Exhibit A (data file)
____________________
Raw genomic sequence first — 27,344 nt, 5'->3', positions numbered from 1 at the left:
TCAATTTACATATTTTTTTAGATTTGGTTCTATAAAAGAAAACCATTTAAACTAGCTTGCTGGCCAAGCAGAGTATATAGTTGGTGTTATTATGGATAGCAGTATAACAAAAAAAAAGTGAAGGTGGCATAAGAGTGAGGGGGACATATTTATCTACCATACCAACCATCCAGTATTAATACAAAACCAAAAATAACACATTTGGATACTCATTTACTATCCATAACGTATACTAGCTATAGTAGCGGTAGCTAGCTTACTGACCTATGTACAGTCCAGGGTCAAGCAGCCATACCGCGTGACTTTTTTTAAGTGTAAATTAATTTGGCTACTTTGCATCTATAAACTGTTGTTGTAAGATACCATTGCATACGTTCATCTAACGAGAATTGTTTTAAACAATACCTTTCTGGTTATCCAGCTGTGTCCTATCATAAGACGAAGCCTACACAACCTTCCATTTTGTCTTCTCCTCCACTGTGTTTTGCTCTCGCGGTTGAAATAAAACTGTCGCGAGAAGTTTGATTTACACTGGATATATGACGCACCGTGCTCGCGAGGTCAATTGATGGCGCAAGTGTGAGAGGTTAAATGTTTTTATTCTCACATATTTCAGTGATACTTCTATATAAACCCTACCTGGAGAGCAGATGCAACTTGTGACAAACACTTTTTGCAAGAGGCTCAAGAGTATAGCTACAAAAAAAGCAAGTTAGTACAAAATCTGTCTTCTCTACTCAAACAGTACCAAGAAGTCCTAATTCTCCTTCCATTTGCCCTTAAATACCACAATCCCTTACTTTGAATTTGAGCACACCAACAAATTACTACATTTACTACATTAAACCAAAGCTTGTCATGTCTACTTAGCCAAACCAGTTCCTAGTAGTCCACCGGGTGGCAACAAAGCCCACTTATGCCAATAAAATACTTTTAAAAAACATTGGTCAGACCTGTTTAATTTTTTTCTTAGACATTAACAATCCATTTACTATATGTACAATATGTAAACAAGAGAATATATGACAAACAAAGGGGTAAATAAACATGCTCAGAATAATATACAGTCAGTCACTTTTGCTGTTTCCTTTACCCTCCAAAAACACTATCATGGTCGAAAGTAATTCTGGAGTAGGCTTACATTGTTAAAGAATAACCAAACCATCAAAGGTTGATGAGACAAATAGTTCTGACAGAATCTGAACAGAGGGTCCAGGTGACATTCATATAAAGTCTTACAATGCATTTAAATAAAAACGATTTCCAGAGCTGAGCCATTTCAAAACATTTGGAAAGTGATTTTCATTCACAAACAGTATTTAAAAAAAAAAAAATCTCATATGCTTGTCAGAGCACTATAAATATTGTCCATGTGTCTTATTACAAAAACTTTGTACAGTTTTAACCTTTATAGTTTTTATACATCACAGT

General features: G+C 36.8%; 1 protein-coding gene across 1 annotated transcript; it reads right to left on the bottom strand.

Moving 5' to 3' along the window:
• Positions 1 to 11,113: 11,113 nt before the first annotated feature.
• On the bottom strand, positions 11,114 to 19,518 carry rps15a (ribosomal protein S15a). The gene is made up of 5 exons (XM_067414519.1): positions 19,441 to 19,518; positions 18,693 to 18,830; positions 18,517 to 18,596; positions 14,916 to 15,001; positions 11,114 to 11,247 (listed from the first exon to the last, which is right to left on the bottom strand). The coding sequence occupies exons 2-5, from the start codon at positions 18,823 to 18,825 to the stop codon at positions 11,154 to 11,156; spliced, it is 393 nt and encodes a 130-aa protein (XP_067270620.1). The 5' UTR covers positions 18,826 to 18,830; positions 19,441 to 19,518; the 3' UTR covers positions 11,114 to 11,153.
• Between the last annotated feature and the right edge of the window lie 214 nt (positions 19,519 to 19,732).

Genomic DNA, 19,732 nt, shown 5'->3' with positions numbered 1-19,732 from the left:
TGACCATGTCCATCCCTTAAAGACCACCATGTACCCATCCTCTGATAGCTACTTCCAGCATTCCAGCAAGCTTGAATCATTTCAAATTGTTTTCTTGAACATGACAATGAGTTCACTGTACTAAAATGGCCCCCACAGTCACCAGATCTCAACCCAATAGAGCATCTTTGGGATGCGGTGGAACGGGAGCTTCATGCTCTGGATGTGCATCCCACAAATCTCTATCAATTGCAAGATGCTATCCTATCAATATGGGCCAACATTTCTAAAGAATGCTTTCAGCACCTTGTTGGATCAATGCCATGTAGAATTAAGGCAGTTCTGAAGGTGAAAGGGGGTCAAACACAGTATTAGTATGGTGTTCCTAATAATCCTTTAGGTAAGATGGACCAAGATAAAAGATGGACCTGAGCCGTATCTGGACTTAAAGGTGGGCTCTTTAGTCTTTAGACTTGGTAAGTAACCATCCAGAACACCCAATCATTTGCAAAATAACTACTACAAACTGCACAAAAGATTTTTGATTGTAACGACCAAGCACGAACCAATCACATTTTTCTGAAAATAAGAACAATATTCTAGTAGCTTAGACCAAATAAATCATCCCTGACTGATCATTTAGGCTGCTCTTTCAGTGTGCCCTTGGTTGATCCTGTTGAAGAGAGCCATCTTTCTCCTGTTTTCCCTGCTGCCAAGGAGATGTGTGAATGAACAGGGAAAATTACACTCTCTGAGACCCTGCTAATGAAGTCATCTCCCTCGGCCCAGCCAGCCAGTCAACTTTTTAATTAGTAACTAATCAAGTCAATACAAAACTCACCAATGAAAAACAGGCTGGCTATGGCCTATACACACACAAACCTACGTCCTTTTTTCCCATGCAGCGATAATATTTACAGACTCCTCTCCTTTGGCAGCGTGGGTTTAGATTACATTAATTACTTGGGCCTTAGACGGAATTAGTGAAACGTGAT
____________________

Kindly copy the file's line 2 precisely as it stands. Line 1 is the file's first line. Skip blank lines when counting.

TCAATTTACATATTTTTTTAGATTTGGTTCTATAAAAGAAAACCATTTAAACTAGCTTGCTGGCCAAGCAGAGTATATAGTTGGTGTTATTATGGATAGCAGTATAACAAAAAAAAAGTGAAGGTGGCATAAGAGTGAGGGGGACATATTTATCTACCATACCAACCATCCAGTATTAATACAAAACCAAAAATAACACATTTGGATACTCATTTACTATCCATAACGTATACTAGCTATAGTAGCGGTAGCTAGCTTACTGACCTATGTACAGTCCAGGGTCAAGCAGCCATACCGCGTGACTTTTTTTAAGTGTAAATTAATTTGGCTACTTTGCATCTATAAACTGTTGTTGTAAGATACCATTGCATACGTTCATCTAACGAGAATTGTTTTAAACAATACCTTTCTGGTTATCCAGCTGTGTCCTATCATAAGACGAAGCCTACACAACCTTCCATTTTGTCTTCTCCTCCACTGTGTTTTGCTCTCGCGGTTGAAATAAAACTGTCGCGAGAAGTTTGATTTACACTGGATATATGACGCACCGTGCTCGCGAGGTCAATTGATGGCGCAAGTGTGAGAGGTTAAATGTTTTTATTCTCACATATTTCAGTGATACTTCTATATAAACCCTACCTGGAGAGCAGATGCAACTTGTGACAAACACTTTTTGCAAGAGGCTCAAGAGTATAGCTACAAAAAAAGCAAGTTAGTACAAAATCTGTCTTCTCTACTCAAACAGTACCAAGAAGTCCTAATTCTCCTTCCATTTGCCCTTAAATACCACAATCCCTTACTTTGAATTTGAGCACACCAACAAATTACTACATTTACTACATTAAACCAAAGCTTGTCATGTCTACTTAGCCAAACCAGTTCCTAGTAGTCCACCGGGTGGCAACAAAGCCCACTTATGCCAATAAAATACTTTTAAAAAACATTGGTCAGACCTGTTTAATTTTTTTCTTAGACATTAACAATCCATTTACTATATGTACAATATGTAAACAAGAGAATATATGACAAACAAAGGGGTAAATAAACATGCTCAGAATAATATACAGTCAGTCACTTTTGCTGTTTCCTTTACCCTCCAAAAACACTATCATGGTCGAAAGTAATTCTGGAGTAGGCTTACATTGTTAAAGAATAACCAAACCATCAAAGGTTGATGAGACAAATAGTTCTGACAGAATCTGAACAGAGGGTCCAGGTGACATTCATATAAAGTCTTACAATGCATTTAAATAAAAACGATTTCCAGAGCTGAGCCATTTCAAAACATTTGGAAAGTGATTTTCATTCACAAACAGTATTTAAAAAAAAAAAAATCTCATATGCTTGTCAGAGCACTATAAATATTGTCCATGTGTCTTATTACAAAAACTTTGTACAGTTTTAACCTTTATAGTTTTTATACATCACAGT